Michigan surpasses 14,000 deaths from COVID-19
Michigan surpassed 14,000 deaths linked to the coronavirus Thursday although the state is no longer among the 10 states with the highest rates of death from COVID.
The state added 2,165 new cases of the coronavirus and 148 deaths on Thursday.
The latest figures bring the total number of confirmed coronavirus cases in Michigan to 544,311 and deaths to 14,053 since the virus was first detected in March, according to the state Department of Health and Human Services.
Data on hospitalizations, testing and new cases all trended in hopeful directions last week as the state appears to be moving past a second wave that hit in late November. The percentage of COVID-19 tests bringing positive results dropped to 6.7%, down from 8.9% the week before.
The state also recorded 16,452 new cases last week, a decline from 21,955 new cases the week prior. At the end of November, the state established the weekly record of 50,892 cases.
The current phase allows for the 65 and older age group to receive a vaccine as well as front-line workers such as first responders, some state and federal workers and jail and prison staff, but many health departments and hospitals say they do not have enough vaccine to meet the demand. Pre-K through 12th-grade teachers and childcare providers also are eligible for vaccinations.
Vaccines continue to be distributed to health care workers and nursing home residents. Supplies are limited and are running out within seven days of Michigan receiving them, and "That is a good thing," Gov. Gretchen Whitmer said.
The state received requests for 444,306 doses of the vaccine, but only received an allocation of 258,100 doses this week from the federal government to allocate; 117,850 first doses and 140,250-second doses, said Lynn Sutfin, spokeswoman for the state health department on Tuesday.
Whitmer's administration also announced its "working plan" is to begin allowing indoor dining at restaurants and bars on Feb. 1.
The plan will include capacity limits and a curfew, and the "ultimate decision depends on COVID-19 data continuing to stabilize," according to a press release from Robert Gordon, director of the Michigan Department of Health and Human Services.
The Michigan Department of Health and Human Services identified the state's first case of the new COVID-19 variant, B.1.1.7., on Saturday in an adult woman living in Washtenaw County.
The woman recently traveled to the United Kingdom, where the variant originated, according to an announcement from the department. The person's close contacts have been informed and are in quarantine.
The latest data
During the week of Jan. 16, Michigan flipped from the 24th-highest number of cases in the nation to the 23th-highest. The state dropped from having the eighth-highest death rate to the 14th-highest, according to the Centers for Disease Control's COVID data tracker.
Michigan ranks 34th in the nation for most hospitalizations and 16th for most patients in intensive care units, according to Becker's Hospital Review.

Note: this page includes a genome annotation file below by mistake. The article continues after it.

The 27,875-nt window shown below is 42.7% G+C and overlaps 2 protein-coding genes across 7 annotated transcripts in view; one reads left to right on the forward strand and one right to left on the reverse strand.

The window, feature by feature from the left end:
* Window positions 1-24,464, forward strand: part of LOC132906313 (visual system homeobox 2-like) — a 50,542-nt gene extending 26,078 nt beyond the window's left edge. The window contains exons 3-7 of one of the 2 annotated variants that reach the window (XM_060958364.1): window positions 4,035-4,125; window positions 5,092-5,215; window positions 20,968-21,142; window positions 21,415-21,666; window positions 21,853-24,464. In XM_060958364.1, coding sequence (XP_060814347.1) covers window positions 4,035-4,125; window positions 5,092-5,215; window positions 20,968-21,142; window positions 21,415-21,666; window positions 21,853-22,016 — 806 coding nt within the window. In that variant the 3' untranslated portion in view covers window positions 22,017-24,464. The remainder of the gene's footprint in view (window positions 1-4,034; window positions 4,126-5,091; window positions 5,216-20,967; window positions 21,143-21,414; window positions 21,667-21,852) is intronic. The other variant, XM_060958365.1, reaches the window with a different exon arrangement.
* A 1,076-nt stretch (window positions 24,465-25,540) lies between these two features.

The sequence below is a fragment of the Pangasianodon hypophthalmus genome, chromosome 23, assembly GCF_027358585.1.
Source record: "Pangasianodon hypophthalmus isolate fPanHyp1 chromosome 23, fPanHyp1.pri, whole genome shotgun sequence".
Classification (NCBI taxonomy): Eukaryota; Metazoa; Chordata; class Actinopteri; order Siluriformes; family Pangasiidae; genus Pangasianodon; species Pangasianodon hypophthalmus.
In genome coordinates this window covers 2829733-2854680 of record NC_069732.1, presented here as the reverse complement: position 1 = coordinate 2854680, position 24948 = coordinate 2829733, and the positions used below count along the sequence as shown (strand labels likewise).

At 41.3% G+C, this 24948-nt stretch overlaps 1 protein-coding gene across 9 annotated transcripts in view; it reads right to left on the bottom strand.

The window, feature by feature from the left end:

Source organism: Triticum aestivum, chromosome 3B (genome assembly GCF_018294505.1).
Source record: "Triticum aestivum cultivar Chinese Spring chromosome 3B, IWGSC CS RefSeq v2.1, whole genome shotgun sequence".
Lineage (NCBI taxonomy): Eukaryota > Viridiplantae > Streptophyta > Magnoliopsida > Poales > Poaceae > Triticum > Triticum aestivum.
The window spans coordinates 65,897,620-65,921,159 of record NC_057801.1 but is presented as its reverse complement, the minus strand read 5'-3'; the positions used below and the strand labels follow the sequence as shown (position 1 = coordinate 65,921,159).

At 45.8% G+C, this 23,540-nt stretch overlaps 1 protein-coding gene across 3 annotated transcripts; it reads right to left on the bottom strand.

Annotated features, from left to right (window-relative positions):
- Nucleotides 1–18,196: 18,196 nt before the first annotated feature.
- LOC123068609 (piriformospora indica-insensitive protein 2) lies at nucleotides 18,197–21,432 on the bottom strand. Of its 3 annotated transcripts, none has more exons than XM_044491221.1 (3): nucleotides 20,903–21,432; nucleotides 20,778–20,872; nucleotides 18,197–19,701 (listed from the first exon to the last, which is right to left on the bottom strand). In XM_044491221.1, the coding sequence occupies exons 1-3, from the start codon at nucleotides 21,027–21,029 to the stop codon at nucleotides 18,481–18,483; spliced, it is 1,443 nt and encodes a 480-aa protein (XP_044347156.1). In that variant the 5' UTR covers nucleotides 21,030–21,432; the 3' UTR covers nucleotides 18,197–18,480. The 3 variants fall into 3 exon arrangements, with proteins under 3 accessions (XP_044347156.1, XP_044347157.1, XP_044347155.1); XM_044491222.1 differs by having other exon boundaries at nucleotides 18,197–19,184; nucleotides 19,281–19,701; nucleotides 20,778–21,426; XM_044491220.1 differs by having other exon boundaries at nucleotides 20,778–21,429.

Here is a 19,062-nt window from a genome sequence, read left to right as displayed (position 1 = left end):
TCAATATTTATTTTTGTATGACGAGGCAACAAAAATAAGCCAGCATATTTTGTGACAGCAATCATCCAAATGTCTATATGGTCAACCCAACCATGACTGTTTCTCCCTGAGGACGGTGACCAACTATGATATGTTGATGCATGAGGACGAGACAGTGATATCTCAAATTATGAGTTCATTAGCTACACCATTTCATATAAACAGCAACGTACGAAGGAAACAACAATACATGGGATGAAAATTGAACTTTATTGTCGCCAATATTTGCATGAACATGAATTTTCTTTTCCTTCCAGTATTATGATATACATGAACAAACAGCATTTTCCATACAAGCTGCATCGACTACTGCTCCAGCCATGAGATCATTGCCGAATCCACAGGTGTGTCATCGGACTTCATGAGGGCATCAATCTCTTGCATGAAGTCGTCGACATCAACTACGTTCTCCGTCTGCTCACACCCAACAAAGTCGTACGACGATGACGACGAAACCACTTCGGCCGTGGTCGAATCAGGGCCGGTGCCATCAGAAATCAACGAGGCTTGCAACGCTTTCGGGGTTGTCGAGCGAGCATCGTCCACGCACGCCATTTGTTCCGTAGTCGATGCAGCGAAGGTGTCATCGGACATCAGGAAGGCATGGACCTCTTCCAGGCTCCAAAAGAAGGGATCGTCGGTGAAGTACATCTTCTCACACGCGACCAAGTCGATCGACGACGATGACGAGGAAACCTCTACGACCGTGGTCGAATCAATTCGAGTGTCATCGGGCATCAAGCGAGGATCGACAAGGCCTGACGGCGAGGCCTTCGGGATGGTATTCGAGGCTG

In Michigan, 10.7% of hospital beds are occupied by coronavirus patients, health officials said.
As of Wednesday, the state reported 2,048 adults hospitalized with confirmed cases of COVID-19, down 40% from the total five weeks earlier. Of the patients, 396 in critical care and 214 on ventilators, with ICU beds at 74% capacity, according to state data.
Across states, 46 states are seeing significate outbreaks. The most rapid one-week case growth includes Virginia, Maine, Washington, New Hampshire and South Carolina.
While Arizona, Nevada, Alabama, Nevada, California, and Georgia have the highest rates of hospitalizations, the Midwest states including Wisconsin, Indiana, Illinois, Ohio and Michigan are showing a slow continuous decline, according to the state's data.
Active cases remain most prevalent in Wayne County, with 63,577 cases and additional 27,787 cases in Detroit. Oakland County has 67,987 cases, and Macomb has 53,878.
The state's case tracker also noted Genesse, Ingham, Kalamazoo, Kent, Muskegon, Ottawa, Saginaw and Washtenaw counties have high case rates.
Vaccines rolled out in phases
The vaccines will be rolled out in phases. The first priorities for vaccination in Michigan will be frontline healthcare workers and people living and working in long-term care facilities.
Dr. Joneigh Khaldun, the state's chief medical executive, said the process will take several months to complete at the current rate, but the general public should prepare to receive the vaccine by late spring.
“We are working hard to bring more vaccines into Michigan and identify additional locations for people who want to be vaccinated. Please don’t show up to any location without an appointment," she said.
The virus is blamed for more than 406,000 deaths and 24 million confirmed infections in the United States.
Officials are tracking at least 774 active outbreaks as of Jan. 14, a decline from 887 outbreaks last week. Of the outbreaks, 128 were reported the second week of January, including 37 at long-term care facilities.
Top categories for outbreaks continue to be manufacturing and construction sites, healthcare, retail, schools and social gatherings.
The state reported nine additional school outbreaks on Monday, adding to a list of 67 school outbreaks.
The state considers 442,408 people recovered from the virus as of Friday.